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How to remove wallpaper from a ceiling

Updated February 21, 2017

Older homes sometimes have layers and layers of wallpaper, even on the ceiling. Today's style of decorating leans toward clean, crisp painted ceilings and walls, which means that wallpaper has to go. It's a somewhat messy job, but don't despair. The finished project is well worth the effort. There are several ways to make the process less painful.

Try an edge of the wallpaper to see if the outer layer will peel off -- some vinyls will, leaving the paper backing on the wall. Older types of wallpaper will not peel off. Gently score the wallpaper with a scoring tool such as the Paper Tiger. Do not get too aggressive, as this tool can damage the plaster underneath the wallpaper.

Mix 237 ml (1 cup) of fabric softener and very warm water in a garden sprayer. Pump up the sprayer and spray the ceiling in sections. Allow the mixture to set on the ceiling for 20 minutes.

Use the scraper to scrape the wallpaper off. If the paper still does not release, spray it again and allow to sit for 10 minutes. If there are several layers of wallpaper, repeat the spraying and scraping steps until you get to the drywall underneath.

Wash each section of the ceiling with a mixture of vinegar and warm water to remove glue residue, before it dries and hardens again. If the glue has been allowed to dry, wet it down with the fabric-softener mixture, then wash it with the vinegar and water mixture.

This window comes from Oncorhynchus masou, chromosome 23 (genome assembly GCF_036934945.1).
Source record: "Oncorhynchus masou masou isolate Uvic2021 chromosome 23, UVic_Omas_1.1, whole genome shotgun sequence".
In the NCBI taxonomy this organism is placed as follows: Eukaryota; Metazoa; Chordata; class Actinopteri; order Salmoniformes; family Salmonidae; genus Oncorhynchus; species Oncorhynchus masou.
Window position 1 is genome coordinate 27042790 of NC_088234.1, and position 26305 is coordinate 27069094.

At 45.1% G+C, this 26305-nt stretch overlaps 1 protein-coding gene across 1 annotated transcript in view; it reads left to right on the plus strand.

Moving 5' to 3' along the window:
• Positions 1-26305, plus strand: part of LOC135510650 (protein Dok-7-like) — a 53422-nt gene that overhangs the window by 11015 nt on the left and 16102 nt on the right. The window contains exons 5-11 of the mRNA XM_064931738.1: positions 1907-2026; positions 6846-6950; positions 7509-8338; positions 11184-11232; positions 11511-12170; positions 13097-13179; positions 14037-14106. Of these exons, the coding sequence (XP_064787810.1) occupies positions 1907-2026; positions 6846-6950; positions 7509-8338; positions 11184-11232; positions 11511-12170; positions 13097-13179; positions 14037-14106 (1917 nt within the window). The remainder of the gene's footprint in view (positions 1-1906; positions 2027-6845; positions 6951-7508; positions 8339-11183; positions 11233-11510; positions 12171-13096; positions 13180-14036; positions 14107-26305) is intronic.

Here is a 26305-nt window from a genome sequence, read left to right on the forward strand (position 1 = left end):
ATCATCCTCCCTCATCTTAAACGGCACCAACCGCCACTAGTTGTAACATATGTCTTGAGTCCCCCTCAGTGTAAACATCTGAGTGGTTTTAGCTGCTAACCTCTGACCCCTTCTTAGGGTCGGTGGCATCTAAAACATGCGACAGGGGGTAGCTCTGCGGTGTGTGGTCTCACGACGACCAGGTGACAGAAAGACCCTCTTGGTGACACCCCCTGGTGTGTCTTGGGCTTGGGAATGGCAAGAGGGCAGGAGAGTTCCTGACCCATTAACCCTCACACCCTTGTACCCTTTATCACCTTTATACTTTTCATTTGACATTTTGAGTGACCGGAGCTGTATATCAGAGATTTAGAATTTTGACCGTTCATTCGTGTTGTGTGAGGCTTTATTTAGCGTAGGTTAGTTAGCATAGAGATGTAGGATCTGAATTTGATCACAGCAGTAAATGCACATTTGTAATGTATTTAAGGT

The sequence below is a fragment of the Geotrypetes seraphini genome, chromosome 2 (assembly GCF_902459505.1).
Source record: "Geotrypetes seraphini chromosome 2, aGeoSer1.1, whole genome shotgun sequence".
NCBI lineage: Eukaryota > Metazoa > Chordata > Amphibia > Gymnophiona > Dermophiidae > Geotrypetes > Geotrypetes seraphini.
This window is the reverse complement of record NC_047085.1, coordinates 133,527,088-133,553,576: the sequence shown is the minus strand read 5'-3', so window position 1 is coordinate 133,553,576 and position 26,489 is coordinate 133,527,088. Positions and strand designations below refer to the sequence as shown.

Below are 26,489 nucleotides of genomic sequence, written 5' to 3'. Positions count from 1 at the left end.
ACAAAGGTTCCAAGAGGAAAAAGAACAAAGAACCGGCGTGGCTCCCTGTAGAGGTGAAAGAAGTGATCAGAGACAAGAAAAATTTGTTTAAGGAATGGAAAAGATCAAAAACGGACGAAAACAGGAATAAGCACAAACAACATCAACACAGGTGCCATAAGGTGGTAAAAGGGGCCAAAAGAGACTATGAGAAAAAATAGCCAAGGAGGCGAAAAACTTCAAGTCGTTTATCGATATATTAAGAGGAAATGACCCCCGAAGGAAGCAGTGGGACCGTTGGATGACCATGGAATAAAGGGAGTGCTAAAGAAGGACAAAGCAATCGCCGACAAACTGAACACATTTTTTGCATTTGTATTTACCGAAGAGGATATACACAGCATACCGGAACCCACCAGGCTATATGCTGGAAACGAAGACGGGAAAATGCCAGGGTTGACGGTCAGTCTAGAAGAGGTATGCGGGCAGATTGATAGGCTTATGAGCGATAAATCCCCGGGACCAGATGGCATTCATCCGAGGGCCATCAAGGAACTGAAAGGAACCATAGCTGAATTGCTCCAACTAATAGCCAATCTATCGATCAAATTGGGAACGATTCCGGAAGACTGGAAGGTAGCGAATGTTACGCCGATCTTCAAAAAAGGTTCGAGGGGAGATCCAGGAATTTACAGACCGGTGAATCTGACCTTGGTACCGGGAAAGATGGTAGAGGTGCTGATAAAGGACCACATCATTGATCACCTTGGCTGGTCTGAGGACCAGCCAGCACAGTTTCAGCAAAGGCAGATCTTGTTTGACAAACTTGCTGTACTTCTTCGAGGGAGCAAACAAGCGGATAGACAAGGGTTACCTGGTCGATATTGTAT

Allow the ceiling to dry completely. Check carefully to be sure all the glue has been removed. Any glue left behind on the ceiling will show through the paint when it is applied, causing dark spots.

Tip

When the ceiling is completely clean, complete any necessary repairs before painting.

Warning

Turn off power to the room before spraying the ceiling. Remove as much furniture as possible and cover any remaining pieces with dust sheets.

Things You'll Need

  • Paper Tiger
  • Ladder
  • Garden sprayer
  • Fabric softener
  • Wide putty knife or scraper
  • Vinegar
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About the Author

Myra Smith has retired from the business world after successfully working as a manager in the accounting field over twenty years. Smith received her education in Texas (high school) and Missouri (University of Missouri) business courses offered by employer. Smith has now embarked on an exciting second career as a writer for Demand Studios. Smith writes articles in the Home and Garden section.